For about two months prior to the release of this game I walked around the house screaming “BOOOOOOOOOOOOOOM BLOOOOOOOX!” to whomever would listen (confused dachshunds, mainly).The premise alone was enough to get me excited… use the Wii remote to throw virtual balls at virtual blocks. How could that be bad? Answer: it can’t. Simplicity wins again. The visceral thrill of such an act is enough to transform anyone into a wide-eyed child. If Wii Sports is a gateway drug to gaming, Boom Blox is meth-infused supercool dipped in formaldehyde. Except, uh, it probably wouldn’t kill you. Maybe if you smoked the physical disc… I’m sure some sort of deadly dioxin would be release from the plastic as it melted. So don’t do that. I need to make a conscious effort to stay away from analogies in the future.
2. Mystery Dungeon: Shiren the Wanderer (DS)
This would have been at the top of my list if it weren’t a port of an ancient SNES title. I love Shiren and I’ve written a bit about it in the past. This game is the perfection of a genre (the genre being graphical roguelike); I can’t recommend it enough. If you’re not familiar with roguelikes, Shiren the Wanderer is a wonderful introduction. It’s brutally difficult, as it should be, but contains enough progression to keep your attempts from feeling futile. However, a lot of critics weren’t willing to accept a game that didn’t conform to their expectations; i.e., wasn’t just another JRPG. That’s a shame, because Shiren completely tanked in the US. Japan just got a sequel, and now Sega has no plans to localize it due to poor sales. You can now find Shiren for about ten dollars used, so, please, I urge you: give it a try.
1. Professor Layton and the Curious Village (DS)
I did not expect this. Professor Layton looked intriguing at best prior to its release. Then I actually tried it and lost ten days to a blur of whimsical mental exercise. There are puzzles in the game, and those puzzles are great. There’s a story in the game, and that story is interesting. So you have great puzzles and an interesting story. That’s good enough for most games, right? Professor Layton takes it to the next level by actually integrating the two, so that the core of the story revolves around why every douchebag in the village presents the player with a brain teaser. That’s the key here: integration. Every element of the title feels so considered, from the music to the setting to the joyful art style. It feels cohesive and complete. And it’s not above making the player feel a bit stupid. So plus one for having some balls.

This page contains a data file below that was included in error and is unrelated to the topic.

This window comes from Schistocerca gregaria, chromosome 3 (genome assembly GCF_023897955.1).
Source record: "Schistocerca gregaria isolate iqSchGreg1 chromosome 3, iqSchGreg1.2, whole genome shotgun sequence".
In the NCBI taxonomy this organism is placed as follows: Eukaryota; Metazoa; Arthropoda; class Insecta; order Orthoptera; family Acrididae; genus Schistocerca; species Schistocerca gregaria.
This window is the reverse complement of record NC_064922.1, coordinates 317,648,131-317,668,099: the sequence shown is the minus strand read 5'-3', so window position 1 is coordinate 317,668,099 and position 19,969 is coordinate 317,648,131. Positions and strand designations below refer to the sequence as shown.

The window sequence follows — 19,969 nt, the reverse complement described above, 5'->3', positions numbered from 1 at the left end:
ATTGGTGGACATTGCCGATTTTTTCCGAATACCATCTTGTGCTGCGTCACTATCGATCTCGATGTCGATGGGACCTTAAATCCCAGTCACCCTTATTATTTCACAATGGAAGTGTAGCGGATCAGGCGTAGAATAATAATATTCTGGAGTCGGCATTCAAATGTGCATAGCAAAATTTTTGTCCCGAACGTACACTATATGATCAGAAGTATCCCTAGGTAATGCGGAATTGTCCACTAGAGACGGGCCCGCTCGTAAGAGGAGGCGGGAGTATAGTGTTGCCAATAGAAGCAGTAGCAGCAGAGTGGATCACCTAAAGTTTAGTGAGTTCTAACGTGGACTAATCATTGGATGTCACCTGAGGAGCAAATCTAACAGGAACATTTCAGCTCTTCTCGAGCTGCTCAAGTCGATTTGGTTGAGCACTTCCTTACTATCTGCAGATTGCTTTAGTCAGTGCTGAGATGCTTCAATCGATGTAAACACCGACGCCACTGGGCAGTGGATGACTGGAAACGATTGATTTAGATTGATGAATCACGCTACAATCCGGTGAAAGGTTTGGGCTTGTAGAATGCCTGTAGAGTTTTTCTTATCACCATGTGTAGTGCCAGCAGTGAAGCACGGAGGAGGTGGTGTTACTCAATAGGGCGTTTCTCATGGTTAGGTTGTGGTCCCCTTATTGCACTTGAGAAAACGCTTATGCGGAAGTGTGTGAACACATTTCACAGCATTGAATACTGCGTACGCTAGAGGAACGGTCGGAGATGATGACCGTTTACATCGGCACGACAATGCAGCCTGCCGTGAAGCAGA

Looking at this list, it’s quite apparent that I’m some sort of crazed radical that can’t play by the rules. My rampant disregard for overproduced disc-based games is probably going to get me killed (when I’m just two days away from gaming retirement, no less). MTV Multiplayer’s Stephen Totilo posed the question “Can a small game be game of the year?” I don’t know why any game should be excluded from such a category… if it’s good, it’s good. I think 2008 was a wonderful year for gaming because of the small games. While gamers may have been disappointed by the franchises and cash cows that normally receive all the critical accolades, more concentrated efforts have captured my heart. True joy can be experienced while on a coffee break. Game of the year should not mean “best M-rated single player game”… it should mean “game of the year.”
Annotated Honorable Mentions: Burnout Paradise (too unexplored), Korg DS-10 (too useful), Final Fantasy Fables: Chocobo’s Dungeon (too Final Fantasy), Blast Works: Build, Trade & Destroy (too expressive), Wii Fit (too big for the controller basket), Baroque (too creepy), Culdcept Saga (too broken), Art Styles: Orbient (too remade), Lost Winds (too short), Mystery Case Files: MillionHeir (too already-on-my-PC), LOL (too underrated), Penny Arcade Adventures: On the Rain-Slick Precipice of Darkness (too much of a mouthful), Mortal Kombat vs. DC Universe (too Mortal Kombat), Persona 4 (too new) and Wipeout HD (too seizurey).